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Public Ivy

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"Public Ivy" is a term that refers to prestigious public colleges and universities in the United States that provide a collegiate experience similar to those in the Ivy League.[1][2] The list of "public ivy" institutions has gone through several revisions over the years, much like other university rankings and conferences. The term was first coined by Yale University admissions officer Richard Moll, who published Public Ivies: A Guide to America's Best Public Undergraduate Colleges and Universities in 1985.[1]

History

The term first appeared in the Public Ivies: A Guide to America's Best Public Undergraduate Colleges and Universities, published in 1985.[1] The author, Richard Moll, graduated with a Master's Degree from Yale University in 1959, and served as an admissions officer as well as a director of admissions at several universities in the United States.[3] He traveled the nation examining higher education institutions, and selected eight that were comparable to the Ivy League.[4][5]

Moll's original ranking methodology included factors such as academic rigor, quality of faculty, and cost of tuition. as well as assessments of campus facilities, available resources, age, and major cultural traditions celebrated at each institution.[6][7]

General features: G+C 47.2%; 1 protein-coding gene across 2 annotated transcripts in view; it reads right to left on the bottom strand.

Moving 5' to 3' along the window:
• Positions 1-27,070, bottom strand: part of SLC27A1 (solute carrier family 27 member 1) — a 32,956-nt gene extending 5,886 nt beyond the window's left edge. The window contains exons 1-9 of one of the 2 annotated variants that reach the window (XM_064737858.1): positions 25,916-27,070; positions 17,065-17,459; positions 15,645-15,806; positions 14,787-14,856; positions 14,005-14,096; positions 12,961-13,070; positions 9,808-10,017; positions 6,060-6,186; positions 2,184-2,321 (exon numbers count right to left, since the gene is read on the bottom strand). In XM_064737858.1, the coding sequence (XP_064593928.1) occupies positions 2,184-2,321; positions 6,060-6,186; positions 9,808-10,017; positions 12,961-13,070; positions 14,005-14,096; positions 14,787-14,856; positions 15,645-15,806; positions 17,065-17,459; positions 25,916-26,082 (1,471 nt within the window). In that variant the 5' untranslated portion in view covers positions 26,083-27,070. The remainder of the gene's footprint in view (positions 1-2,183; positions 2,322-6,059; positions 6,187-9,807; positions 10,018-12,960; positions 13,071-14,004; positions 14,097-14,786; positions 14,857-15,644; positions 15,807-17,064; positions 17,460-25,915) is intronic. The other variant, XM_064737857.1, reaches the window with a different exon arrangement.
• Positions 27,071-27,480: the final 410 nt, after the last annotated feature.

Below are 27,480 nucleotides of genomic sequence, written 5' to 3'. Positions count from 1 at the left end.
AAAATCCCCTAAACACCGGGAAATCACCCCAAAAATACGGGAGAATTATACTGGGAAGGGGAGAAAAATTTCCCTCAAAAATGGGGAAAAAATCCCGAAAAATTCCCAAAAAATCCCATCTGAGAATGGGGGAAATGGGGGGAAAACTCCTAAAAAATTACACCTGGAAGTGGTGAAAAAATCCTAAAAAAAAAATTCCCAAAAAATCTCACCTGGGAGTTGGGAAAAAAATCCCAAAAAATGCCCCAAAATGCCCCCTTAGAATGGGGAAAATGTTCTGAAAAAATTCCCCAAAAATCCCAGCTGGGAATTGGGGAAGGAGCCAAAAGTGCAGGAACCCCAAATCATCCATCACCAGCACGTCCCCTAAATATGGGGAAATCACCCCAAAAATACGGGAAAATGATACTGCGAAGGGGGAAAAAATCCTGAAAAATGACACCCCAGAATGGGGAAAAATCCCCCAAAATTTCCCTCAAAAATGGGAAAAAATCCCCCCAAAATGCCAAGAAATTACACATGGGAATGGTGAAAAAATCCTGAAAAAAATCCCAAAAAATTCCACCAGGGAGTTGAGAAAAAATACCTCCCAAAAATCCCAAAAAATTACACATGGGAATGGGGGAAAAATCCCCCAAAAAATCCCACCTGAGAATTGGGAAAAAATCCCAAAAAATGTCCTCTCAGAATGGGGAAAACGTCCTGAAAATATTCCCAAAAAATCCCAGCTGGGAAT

Original list published in 1985

Runners-up

As part of the initial 1985 publication, Moll also selected nine "worthy runner-up" universities:[8]

Notable updates

Greenes' Guides list (2001)

The list of "public ivy" institutions has gone through several revisions over the years, much like other university rankings and conferences. A notable update was published in 2001, when Howard and Matthew Greene included the following 30 colleges and universities in The Public Ivies: America's Flagship Public Universities.[2]

Northeastern

Mid-Atlantic

Western

Great Lakes & Midwest

Southern

Gallery

See also

References

  1. ^ a b c Richard Moll in his book Public Ivys: A Guide to America's best public undergraduate colleges and universities (1985)
  2. ^ a b Greene, Howard R.; Greene, Matthew W. (2001). The public ivies: America's flagship public universities (1st ed.). New York: Cliff Street Books. ISBN 978-0060934590.
  3. ^ Branch, Mark Alden (November 2000). "Deciphering the Admissions Map". Yale Alumni Magazine. 109 (11). Archived from the original on 2008-01-07. Retrieved 2008-02-09. ¶16: But Richard Moll '59MDiv, a former Yale admissions officer who later oversaw admissions at Bowdoin and Vassar, thinks Yale still is not as visible as it should be. "Yale has not had the presence at grassroots admissions and counseling conferences that Harvard and Stanford have," says Moll, author of Playing the Selective College Admissions Game.
  4. ^ "Comparing Black Enrollments at the Public Ivies". The Journal of Blacks in Higher Education. Autumn 2005. Retrieved 2006-09-03.
  5. ^ Paul Marthers, Dean of Admission. "Admissions Messages vs. Admissions Realities". Office of Admissions. Reed College. Archived from the original on 2008-02-21. Retrieved 2008-02-09.
  6. ^ Savage, David G. (1985-10-06). "The Public Ivys: A Guide to America's Best Public Undergraduate Colleges and Universities". Los Angeles Times. ISSN 0458-3035. Retrieved 2016-07-26.
  7. ^ "Comparing Black Enrollments at the Public Ivies". The Journal of Blacks in Higher Education. Autumn 2005. Retrieved 2006-09-03.
  8. ^ Moll, Richard (1985). The Public Ivys: A Guide to America's Best Undergraduate Colleges and Universities. Viking Penguin Inc., p. xxvi. ISBN 0-670-58205-0